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Reviews elsewhere on the web:
Peter T. Landsberg
David Ludden

Moti Ben-Ari

Just a theory

When someone criticises part of science for being 'Just a theory' you know that that person really has very little idea what scientists really do. In Just a theory : exploring the nature of science Moti Ben-Ari takes a look at such misunderstandings, and more generally at the way science works. There's a chapter on the way scientists use words and how the this may conflict with everyday usage. Ben-Ari also discusses the philosophy of science, such as Popper's falsificationism, whether Kuhn's paradigms are an accurate description of what goes on, and what distinguishes real science from pseudoscience.

Ben-Ari examines the ideas from the sociology of science, and at how these all too easily descend into the nonsense of postmodernism. There is then a look at the relationship between religion and science followed by a chapter on the nature of reductionism. The last few chapters are a bit less argumentative, dealing with statistics, how logic and mathematics are used in science and a chapter on the Wegener's ideas on continental drift, and how they were originally laughed at. The final chapter is about the future of science - Ben-Ari predicts there won't be any more scientific revolutions, which seems a bit tame for my liking. Overall the book is clearly written and easy to read, and just what you need if you want to argue with the muddled ideas about science which some people have.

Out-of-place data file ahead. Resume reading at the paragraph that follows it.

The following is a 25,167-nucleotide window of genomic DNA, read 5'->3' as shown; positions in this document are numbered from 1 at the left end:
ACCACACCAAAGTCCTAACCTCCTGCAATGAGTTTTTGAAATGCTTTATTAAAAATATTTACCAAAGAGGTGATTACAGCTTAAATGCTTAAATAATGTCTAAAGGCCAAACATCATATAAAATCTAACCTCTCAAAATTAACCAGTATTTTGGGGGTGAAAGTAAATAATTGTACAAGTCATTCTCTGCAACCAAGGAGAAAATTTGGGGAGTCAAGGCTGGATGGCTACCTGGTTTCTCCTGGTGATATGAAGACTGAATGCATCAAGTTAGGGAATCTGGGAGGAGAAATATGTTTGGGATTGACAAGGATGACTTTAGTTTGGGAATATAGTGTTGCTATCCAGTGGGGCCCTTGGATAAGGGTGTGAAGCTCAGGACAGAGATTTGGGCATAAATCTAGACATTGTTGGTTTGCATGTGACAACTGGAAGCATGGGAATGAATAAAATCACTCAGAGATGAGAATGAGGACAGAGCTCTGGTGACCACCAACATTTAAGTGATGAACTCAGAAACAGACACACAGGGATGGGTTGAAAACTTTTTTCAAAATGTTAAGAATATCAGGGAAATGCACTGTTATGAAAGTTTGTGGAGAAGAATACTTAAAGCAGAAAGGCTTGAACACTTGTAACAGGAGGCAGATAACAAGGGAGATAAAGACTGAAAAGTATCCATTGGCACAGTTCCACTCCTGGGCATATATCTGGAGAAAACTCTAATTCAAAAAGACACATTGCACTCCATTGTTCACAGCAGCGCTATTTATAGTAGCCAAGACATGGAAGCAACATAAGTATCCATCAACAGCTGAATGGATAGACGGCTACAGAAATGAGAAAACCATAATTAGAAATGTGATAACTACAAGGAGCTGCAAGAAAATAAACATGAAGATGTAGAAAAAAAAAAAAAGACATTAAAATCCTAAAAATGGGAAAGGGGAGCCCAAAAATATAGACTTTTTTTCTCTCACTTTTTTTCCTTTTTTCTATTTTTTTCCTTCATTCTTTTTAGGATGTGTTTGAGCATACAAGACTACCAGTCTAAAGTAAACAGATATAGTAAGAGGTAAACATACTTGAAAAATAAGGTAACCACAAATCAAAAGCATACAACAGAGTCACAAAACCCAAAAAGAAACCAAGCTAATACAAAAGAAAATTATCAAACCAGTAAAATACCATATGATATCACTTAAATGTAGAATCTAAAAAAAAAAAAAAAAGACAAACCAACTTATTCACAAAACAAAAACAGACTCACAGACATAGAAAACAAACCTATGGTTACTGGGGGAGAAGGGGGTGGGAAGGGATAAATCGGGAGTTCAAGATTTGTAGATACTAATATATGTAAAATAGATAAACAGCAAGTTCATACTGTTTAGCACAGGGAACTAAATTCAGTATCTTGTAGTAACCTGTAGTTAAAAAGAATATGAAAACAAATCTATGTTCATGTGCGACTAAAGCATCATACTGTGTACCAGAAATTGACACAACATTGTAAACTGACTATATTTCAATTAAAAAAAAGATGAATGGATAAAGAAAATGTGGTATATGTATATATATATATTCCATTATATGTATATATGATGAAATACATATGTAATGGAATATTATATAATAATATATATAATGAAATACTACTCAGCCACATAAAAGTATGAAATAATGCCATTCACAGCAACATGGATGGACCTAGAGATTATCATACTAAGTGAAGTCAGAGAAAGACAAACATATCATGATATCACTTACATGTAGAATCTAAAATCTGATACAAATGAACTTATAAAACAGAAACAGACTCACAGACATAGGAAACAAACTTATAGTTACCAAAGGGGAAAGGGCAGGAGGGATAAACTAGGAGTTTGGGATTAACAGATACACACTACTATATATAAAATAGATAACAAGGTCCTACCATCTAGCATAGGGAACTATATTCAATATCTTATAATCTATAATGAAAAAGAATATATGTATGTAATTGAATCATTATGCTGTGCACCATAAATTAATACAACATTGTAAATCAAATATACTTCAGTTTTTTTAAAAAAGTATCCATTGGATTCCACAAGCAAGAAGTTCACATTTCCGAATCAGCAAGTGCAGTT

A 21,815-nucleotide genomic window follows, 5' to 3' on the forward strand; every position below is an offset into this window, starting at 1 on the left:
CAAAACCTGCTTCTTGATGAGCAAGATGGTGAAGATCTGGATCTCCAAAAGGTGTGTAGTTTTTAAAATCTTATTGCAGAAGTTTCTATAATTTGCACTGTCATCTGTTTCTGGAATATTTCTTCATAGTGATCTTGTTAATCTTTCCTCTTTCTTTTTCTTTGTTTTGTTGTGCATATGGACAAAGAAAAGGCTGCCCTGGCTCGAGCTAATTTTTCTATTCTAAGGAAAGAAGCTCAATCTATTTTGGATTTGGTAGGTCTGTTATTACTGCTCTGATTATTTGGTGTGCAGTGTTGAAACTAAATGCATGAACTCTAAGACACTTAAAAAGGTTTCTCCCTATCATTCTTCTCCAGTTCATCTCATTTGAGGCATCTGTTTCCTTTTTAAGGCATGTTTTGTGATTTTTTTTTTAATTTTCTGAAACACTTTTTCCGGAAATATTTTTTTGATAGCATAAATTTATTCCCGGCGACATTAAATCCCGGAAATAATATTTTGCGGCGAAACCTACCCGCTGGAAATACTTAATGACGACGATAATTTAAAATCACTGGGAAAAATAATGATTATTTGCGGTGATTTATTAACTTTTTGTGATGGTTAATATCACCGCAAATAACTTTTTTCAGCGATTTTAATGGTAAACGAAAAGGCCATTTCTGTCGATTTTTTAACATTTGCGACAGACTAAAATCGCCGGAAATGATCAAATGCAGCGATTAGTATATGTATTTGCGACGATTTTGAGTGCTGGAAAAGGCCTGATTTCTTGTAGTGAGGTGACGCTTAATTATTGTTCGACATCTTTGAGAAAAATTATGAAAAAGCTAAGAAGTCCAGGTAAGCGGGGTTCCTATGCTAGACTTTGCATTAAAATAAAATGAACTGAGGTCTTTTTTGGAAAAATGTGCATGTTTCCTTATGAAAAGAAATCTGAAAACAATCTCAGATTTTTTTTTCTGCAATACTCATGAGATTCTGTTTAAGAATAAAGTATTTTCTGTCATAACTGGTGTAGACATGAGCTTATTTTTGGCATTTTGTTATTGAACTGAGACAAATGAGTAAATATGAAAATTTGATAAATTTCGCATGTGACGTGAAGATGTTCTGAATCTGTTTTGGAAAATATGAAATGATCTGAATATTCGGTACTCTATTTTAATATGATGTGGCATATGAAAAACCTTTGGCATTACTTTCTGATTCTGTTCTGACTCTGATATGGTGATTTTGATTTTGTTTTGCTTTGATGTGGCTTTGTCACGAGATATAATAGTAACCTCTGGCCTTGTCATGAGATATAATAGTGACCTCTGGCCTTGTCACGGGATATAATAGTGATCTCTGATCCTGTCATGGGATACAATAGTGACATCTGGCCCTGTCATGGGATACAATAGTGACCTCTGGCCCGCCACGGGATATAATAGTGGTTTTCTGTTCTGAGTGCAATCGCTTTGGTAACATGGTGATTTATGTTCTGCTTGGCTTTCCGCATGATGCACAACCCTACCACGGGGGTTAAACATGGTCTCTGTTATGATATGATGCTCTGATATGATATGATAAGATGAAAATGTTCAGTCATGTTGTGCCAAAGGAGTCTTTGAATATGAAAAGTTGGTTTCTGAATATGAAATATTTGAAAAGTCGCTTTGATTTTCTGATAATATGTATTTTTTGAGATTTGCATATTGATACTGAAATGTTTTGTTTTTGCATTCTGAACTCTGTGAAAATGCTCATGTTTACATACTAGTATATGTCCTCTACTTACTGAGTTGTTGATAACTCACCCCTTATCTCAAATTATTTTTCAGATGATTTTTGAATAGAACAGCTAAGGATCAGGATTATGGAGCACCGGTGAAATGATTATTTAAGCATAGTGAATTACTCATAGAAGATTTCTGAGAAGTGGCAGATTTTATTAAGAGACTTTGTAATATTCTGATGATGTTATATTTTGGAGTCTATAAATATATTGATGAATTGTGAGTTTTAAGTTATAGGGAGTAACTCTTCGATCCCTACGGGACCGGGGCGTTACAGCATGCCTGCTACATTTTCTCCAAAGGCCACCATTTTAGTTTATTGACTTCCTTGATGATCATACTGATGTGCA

Product Description
Some people claim that evolution is "just a theory". Do you know what a scientific theory really is? Just a theory is an overview of the modern concepts of science. A clear understanding of the nature of science will enable you to distinguish science from pseudoscience (which illegitimately wraps itself in the mantle of science), and real social issues in science from the caricatures portrayed in postmodernist critiques.

Prof. Ben-Ari’s style is light (even humorous) and easy to read, bringing the latest concepts of science to the general reader. Of particular interest is his analysis of the terminology of science (fact, law, proof, theory) in relation to the colloquial meaning of these terms.

Between chapters are biographical vignettes of scientists — both familiar and unfamiliar — showing their common commitment to the enterprise of science, together with a diversity of backgrounds and personalities.

This accessible, informative, and comprehensive work will give lay readers a good grasp of real science.